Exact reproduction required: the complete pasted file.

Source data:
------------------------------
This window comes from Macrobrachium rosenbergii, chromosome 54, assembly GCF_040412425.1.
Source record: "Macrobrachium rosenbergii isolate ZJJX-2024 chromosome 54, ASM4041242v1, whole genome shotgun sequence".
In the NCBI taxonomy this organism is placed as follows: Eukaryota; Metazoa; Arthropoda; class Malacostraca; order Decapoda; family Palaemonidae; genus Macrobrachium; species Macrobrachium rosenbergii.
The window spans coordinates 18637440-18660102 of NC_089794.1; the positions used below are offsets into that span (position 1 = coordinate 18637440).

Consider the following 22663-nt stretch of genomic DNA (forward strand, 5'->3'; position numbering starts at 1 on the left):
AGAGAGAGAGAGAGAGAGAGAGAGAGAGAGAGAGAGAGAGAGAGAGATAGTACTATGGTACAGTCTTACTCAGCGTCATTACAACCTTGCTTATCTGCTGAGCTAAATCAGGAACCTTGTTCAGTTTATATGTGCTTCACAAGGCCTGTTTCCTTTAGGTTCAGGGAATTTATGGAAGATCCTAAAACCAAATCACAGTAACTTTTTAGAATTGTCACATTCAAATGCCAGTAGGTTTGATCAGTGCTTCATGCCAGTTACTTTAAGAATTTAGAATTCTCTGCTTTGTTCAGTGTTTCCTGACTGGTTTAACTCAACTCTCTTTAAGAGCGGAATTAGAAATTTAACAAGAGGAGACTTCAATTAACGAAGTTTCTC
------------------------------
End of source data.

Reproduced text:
This window comes from Macrobrachium rosenbergii, chromosome 54, assembly GCF_040412425.1.
Source record: "Macrobrachium rosenbergii isolate ZJJX-2024 chromosome 54, ASM4041242v1, whole genome shotgun sequence".
In the NCBI taxonomy this organism is placed as follows: Eukaryota; Metazoa; Arthropoda; class Malacostraca; order Decapoda; family Palaemonidae; genus Macrobrachium; species Macrobrachium rosenbergii.
The window spans coordinates 18637440-18660102 of NC_089794.1; the positions used below are offsets into that span (position 1 = coordinate 18637440).

Consider the following 22663-nt stretch of genomic DNA (forward strand, 5'->3'; position numbering starts at 1 on the left):
AGAGAGAGAGAGAGAGAGAGAGAGAGAGAGAGAGAGAGAGAGAGAGATAGTACTATGGTACAGTCTTACTCAGCGTCATTACAACCTTGCTTATCTGCTGAGCTAAATCAGGAACCTTGTTCAGTTTATATGTGCTTCACAAGGCCTGTTTCCTTTAGGTTCAGGGAATTTATGGAAGATCCTAAAACCAAATCACAGTAACTTTTTAGAATTGTCACATTCAAATGCCAGTAGGTTTGATCAGTGCTTCATGCCAGTTACTTTAAGAATTTAGAATTCTCTGCTTTGTTCAGTGTTTCCTGACTGGTTTAACTCAACTCTCTTTAAGAGCGGAATTAGAAATTTAACAAGAGGAGACTTCAATTAACGAAGTTTCTC